Palmyra’s role in the trade between Orient and Occident is often explained with its position on the border between the Roman and Parthian empires. Although the city was a part of the Roman Empire, it retained a distinct cultural identity visible in language, sculpture and religion, and a military organization seemingly only partly integrated in the Roman system of border defense. In some respects it seems useful to analyse Palmyra as a Roman client-state rather than a standard provincial city. Palmyra was able to utilize this position in order to serve as a commercial link between empires which were frequently in a state of war, conflict or at least mutual suspicion. This explanation, however, opens two important problem complexes, which will be analysed during the project and which together contributes to our picture of the role of Palmyra on the regional and global level:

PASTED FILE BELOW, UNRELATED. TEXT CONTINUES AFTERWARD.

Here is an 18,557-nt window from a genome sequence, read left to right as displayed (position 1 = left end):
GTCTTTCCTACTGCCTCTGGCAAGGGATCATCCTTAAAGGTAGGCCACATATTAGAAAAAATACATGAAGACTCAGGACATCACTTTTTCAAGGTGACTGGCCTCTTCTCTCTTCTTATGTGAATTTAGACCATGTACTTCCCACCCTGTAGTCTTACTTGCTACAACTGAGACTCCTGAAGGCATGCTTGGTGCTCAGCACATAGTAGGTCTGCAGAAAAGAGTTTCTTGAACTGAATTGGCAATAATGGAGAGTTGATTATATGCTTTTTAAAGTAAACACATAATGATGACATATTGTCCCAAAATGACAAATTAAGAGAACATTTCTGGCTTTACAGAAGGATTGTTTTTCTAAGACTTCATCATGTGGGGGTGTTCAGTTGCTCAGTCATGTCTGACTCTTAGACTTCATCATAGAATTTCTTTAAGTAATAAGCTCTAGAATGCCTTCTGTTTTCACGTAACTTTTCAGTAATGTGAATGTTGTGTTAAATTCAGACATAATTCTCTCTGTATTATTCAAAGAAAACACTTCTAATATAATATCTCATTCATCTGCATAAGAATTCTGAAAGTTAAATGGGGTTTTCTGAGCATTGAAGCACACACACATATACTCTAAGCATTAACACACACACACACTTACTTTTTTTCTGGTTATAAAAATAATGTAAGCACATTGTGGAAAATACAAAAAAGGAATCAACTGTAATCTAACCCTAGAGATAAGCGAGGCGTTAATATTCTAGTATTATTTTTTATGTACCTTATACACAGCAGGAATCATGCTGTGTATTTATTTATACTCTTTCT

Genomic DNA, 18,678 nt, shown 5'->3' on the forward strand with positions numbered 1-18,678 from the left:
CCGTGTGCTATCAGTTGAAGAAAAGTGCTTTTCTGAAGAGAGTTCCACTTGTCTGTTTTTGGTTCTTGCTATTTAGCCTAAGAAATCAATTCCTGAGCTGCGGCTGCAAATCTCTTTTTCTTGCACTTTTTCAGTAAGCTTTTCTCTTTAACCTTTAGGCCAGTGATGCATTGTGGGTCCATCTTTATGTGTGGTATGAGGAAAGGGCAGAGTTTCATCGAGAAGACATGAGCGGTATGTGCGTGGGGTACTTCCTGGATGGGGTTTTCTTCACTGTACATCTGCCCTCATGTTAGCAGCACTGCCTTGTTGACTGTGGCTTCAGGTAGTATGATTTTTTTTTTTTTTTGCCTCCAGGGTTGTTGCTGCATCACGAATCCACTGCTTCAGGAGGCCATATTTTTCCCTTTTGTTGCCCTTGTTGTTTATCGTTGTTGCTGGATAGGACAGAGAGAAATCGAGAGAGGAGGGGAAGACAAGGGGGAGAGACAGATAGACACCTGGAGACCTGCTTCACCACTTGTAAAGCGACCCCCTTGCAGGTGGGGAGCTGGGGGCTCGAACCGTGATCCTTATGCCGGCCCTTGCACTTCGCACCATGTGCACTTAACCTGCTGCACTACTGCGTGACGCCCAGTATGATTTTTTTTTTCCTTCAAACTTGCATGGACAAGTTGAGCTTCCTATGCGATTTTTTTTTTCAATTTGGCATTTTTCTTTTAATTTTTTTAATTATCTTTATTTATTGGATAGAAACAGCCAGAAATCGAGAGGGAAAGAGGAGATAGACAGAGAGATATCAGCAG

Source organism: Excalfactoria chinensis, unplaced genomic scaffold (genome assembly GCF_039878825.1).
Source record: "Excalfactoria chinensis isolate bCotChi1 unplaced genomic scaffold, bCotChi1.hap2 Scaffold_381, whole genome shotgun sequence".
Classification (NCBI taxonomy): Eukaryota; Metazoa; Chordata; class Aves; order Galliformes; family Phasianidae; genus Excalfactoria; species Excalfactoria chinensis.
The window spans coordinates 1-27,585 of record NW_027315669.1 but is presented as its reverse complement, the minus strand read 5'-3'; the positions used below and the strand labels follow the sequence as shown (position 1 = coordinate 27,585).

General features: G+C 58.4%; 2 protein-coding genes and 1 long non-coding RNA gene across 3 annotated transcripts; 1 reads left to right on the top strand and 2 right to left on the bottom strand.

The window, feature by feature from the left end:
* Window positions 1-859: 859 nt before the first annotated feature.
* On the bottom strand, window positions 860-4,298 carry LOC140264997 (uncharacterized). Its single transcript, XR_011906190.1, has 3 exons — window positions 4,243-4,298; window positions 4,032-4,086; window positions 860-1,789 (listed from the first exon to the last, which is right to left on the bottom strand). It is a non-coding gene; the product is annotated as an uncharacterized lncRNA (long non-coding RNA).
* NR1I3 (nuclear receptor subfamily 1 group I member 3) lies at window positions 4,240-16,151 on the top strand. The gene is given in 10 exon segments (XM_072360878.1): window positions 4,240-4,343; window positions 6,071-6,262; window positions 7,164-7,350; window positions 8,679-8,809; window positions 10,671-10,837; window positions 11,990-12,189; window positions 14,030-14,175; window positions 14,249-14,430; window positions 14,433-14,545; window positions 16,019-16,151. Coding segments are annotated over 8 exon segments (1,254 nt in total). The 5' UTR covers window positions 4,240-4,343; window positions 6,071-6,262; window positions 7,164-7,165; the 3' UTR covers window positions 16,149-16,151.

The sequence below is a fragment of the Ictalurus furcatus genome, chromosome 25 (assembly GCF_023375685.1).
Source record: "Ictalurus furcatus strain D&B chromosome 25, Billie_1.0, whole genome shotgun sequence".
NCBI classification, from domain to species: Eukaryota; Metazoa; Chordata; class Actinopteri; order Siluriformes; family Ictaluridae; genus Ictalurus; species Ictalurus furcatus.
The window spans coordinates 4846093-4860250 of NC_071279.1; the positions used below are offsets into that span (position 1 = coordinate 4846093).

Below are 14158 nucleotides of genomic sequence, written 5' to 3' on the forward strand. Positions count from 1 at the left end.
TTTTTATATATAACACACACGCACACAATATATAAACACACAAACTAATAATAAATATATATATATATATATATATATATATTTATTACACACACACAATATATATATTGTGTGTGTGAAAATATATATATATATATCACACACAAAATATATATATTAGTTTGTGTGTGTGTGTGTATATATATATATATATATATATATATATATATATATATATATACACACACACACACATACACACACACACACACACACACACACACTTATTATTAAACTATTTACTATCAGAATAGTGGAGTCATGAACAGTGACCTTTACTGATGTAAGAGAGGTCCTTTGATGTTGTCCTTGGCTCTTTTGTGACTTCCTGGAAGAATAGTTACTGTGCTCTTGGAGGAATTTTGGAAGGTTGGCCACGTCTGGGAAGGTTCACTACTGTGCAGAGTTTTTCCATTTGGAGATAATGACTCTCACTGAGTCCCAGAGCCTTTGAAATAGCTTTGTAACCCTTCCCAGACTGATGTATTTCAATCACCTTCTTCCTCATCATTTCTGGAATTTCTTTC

Palmyra between empires: Palmyra’s role in the interaction between the Roman and Parthian, later Sassanian empires is still poorly understood. Which possibilities could conflict between empires open? How did military activity influence the choice of routes? To what extent was Palmyra drawn into campaigning and warfare, which for the most part took place for relatively short periods at a time and along routes to the north of Palmyra? How was the relationship between the Parthian central power and the regions of Mesopotamia through which the trade of Palmyra passed?

Palmyra between Orient and Occident: The route through the Persian Gulf and Mesopotamia across Palmyra to the Mediterranean was not the only, and probably not even the main route taken by commerce between Orient and Occident. The Indian Ocean - Red Sea passage shortened the need for overland transport, and downriver transport on the Nile was presumably easier and more cost-effective than upriver transport on or along the Euphrates. The Northern land routes through central Asia, later called the Silk Road were also in use in the period. How was the relationship between these routes, and what was Palmyras role in this respect?How can we explain the Palmyrene presence on the Red Sea in the third century?